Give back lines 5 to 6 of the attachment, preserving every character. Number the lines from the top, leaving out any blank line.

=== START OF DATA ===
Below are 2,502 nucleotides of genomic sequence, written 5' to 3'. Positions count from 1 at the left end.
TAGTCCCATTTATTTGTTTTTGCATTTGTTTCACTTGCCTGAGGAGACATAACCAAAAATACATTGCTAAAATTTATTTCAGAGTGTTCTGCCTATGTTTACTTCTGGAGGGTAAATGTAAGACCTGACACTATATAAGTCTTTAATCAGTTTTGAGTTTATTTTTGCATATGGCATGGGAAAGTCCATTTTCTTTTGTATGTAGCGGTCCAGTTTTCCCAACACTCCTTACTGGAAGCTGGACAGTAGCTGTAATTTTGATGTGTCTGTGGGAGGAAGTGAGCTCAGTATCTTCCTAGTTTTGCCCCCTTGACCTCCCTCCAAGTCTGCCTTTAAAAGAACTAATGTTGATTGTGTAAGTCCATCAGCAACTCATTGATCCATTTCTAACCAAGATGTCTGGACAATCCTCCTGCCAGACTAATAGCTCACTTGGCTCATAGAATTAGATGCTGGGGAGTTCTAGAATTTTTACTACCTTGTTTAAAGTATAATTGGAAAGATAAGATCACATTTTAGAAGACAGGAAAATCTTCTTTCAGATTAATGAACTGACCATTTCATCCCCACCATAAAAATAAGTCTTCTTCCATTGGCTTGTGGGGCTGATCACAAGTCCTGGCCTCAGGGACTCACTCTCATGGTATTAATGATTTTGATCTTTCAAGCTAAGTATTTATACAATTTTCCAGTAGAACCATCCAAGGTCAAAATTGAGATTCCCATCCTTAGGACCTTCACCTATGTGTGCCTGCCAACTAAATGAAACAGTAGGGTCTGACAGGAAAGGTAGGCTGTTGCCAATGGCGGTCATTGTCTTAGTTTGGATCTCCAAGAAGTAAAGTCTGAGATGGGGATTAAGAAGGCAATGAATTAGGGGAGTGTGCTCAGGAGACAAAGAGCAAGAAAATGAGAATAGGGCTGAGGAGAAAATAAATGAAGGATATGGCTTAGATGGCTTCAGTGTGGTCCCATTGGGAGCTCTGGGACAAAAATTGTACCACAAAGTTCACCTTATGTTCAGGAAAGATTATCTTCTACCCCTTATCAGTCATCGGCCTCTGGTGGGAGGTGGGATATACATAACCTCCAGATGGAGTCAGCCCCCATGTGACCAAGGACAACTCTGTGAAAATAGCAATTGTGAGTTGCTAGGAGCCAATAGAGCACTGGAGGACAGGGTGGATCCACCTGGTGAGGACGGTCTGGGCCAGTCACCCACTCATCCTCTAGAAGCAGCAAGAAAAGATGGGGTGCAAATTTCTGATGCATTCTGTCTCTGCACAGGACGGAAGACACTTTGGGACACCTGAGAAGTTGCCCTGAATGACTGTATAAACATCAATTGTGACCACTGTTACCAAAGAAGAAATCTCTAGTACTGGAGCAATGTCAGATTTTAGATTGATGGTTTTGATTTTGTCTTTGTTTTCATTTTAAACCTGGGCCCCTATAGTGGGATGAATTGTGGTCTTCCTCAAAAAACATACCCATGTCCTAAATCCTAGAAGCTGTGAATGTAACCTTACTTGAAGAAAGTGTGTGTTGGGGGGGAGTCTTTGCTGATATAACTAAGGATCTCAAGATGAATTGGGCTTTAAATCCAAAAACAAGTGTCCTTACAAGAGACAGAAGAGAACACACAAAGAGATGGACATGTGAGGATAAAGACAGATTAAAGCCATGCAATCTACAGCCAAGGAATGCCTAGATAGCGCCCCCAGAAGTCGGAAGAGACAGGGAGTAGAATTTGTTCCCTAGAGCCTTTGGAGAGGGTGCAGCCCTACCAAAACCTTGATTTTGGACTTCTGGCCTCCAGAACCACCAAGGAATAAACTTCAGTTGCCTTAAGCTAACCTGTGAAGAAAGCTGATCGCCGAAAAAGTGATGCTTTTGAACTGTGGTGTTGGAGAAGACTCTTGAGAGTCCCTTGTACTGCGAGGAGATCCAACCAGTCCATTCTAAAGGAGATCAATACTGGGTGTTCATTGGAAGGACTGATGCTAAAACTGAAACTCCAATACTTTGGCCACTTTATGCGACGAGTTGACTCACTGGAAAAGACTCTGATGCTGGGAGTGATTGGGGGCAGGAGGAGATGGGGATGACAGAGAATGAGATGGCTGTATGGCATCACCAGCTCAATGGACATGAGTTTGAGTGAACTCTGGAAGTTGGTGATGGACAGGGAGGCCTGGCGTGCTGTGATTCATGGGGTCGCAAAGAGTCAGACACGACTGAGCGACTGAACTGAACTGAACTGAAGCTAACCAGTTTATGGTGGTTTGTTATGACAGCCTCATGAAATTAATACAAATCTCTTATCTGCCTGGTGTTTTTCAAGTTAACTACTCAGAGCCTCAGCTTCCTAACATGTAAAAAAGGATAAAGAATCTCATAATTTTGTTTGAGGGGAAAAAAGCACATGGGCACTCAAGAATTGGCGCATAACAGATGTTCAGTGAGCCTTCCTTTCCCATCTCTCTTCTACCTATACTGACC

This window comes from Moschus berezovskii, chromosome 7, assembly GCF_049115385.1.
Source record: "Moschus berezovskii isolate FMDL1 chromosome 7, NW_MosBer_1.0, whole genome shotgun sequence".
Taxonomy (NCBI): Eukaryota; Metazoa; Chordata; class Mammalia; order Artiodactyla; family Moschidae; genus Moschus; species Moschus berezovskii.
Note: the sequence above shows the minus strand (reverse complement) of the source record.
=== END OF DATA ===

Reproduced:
Taxonomy (NCBI): Eukaryota; Metazoa; Chordata; class Mammalia; order Artiodactyla; family Moschidae; genus Moschus; species Moschus berezovskii.
Note: the sequence above shows the minus strand (reverse complement) of the source record.